View visibility options for platform windows

Starting in version 28, there are several options that you can set to control the display of window contents when users manipulate windows and views, for windows created using the Platform API. The new options supersede showBackgroundImages, which continues to apply when the view visibility options are false or undefined.

The view visibility options control whether the contents of views in a window are shown during the following user actions:

  • Moving a splitter between two views
  • Dragging a view to a new location in a window
  • Resizing the whole window

It is often desirable to continue to display the view or window contents during these actions, especially if they contain continuously-updated information. However, the default behavior remains that the views are blanked out until the user finishes the action.

You can set the options independently, depending on your priorities for user experience and performance.

You can define viewVisibility options as part of a Window options object, such as within a snapshot, or as defaultWindowOptions for an application.

 "platform": {
   "uuid": "example_platform"
 "snapshot": {
   "windows": [
       "viewVisibility": {
         "showViewsOnTabDrag": {
           "enabled": true
         "showViewsOnSplitterDrag": {
           "enabled": true
         "showViewsOnWindowResize": {
           "enabled": true,
           "paintIntervalMs": 10

Dragging a splitter

For the option showViewsOnSplitterDrag.enabled, when true, the size and shape of the views are not actually changed until the user drops the splitter in the new location. The view continues to be displayed at its old size, including updating content, during this drag operation.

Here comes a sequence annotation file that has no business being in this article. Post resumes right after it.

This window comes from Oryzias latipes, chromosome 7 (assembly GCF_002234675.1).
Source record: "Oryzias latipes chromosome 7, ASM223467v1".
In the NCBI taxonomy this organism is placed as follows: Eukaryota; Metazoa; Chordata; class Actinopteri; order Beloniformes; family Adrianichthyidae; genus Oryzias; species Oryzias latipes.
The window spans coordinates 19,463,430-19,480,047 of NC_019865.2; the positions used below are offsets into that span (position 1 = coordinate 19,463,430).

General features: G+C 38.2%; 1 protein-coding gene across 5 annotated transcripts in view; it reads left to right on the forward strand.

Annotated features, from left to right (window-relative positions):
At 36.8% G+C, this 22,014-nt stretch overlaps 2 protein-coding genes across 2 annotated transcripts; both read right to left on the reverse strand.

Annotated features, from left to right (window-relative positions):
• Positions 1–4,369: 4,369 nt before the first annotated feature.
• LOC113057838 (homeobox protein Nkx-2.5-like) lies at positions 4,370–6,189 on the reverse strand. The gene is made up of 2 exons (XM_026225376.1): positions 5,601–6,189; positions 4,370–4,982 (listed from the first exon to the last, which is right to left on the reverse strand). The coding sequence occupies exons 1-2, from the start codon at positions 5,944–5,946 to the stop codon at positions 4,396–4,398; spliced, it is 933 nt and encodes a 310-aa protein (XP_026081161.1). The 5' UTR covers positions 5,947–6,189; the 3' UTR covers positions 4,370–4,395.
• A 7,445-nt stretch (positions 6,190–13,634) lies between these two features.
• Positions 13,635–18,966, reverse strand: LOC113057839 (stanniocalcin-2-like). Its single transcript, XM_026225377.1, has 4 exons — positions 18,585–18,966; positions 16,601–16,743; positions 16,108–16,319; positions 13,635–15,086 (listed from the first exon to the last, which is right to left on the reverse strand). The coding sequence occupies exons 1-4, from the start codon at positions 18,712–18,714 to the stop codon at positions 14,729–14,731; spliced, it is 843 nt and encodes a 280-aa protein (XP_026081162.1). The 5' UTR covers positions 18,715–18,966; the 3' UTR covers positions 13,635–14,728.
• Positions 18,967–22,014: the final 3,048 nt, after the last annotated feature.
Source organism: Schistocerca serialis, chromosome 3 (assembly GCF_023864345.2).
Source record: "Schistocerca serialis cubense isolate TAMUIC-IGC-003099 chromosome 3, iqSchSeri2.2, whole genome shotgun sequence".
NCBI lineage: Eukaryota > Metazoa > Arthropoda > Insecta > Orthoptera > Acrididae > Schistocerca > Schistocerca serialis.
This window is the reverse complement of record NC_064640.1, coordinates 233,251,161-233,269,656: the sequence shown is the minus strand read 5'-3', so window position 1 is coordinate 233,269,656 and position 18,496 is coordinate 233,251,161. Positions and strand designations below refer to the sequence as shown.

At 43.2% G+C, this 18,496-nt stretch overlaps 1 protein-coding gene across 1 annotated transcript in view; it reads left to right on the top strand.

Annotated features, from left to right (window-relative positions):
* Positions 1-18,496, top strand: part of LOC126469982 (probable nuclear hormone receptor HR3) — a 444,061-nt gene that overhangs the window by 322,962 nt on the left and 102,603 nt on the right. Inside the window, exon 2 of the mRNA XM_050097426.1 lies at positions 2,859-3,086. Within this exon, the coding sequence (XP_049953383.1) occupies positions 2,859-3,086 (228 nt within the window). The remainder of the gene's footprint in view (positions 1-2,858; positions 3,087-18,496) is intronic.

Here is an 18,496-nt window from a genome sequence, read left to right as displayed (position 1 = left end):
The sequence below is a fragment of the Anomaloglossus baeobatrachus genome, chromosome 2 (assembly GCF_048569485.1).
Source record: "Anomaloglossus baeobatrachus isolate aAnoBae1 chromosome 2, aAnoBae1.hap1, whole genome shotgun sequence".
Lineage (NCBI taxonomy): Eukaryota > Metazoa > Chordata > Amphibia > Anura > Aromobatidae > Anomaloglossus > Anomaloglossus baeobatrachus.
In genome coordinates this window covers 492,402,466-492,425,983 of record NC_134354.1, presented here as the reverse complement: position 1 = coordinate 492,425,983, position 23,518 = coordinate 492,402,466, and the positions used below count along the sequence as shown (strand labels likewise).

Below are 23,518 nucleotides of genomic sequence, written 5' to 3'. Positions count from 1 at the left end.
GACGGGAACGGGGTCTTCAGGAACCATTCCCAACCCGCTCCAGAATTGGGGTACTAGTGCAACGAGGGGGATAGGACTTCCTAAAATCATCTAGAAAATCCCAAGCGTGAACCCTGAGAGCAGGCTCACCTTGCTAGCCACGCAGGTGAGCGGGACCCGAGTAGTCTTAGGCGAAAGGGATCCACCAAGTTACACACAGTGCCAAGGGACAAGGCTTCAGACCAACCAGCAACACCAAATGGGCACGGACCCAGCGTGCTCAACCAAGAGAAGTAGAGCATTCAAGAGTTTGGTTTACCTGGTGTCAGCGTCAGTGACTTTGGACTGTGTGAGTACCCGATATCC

Dragging a view

For the option showViewsOnTabDrag.enabled, when true, the dragged view is removed from the layout as before, but the content in all other views continue to display and update content as the user decides on a new location for the dragged view using the semi-transparent drop-zones. Once the view is dropped, the layout resizes in order to fit all views.

Resizing windows

The third member of viewVisibility, showViewsOnWindowResize, might have a greater effect on UI performance than the first two members. While a web browser has to do live resizing only on the currently active tab, when showViewsOnWindowsResize.enabled is set to true, OpenFin Runtime continuously renders all views in a platform window while the window changes size. To do this smoothly on an average or lower-end computer is a challenge.

For this reason, you must explicitly enable the live resize feature. By default, it is disabled, and windows do not redraw their contents until the resizing operation is finished.



This option was available in version 25 to 27 as an experimental feature with the name showViewsOnResize. In version 28, showViewsOnWindowResize replaces that option, while the member property paintIntervalMs replaces the previous delayMs.

Factors that affect performance of live window resizing

Performance of live window resizing has many variables. When the variables are tuned carefully, users have a smooth experience when resizing a platform window. When the variables are tuned poorly, users have a slow-moving, stuttering experience which many may find frustrating. Experiment with the factors described in the following sections, to arrive at a configuration that is acceptably smooth for users of your application.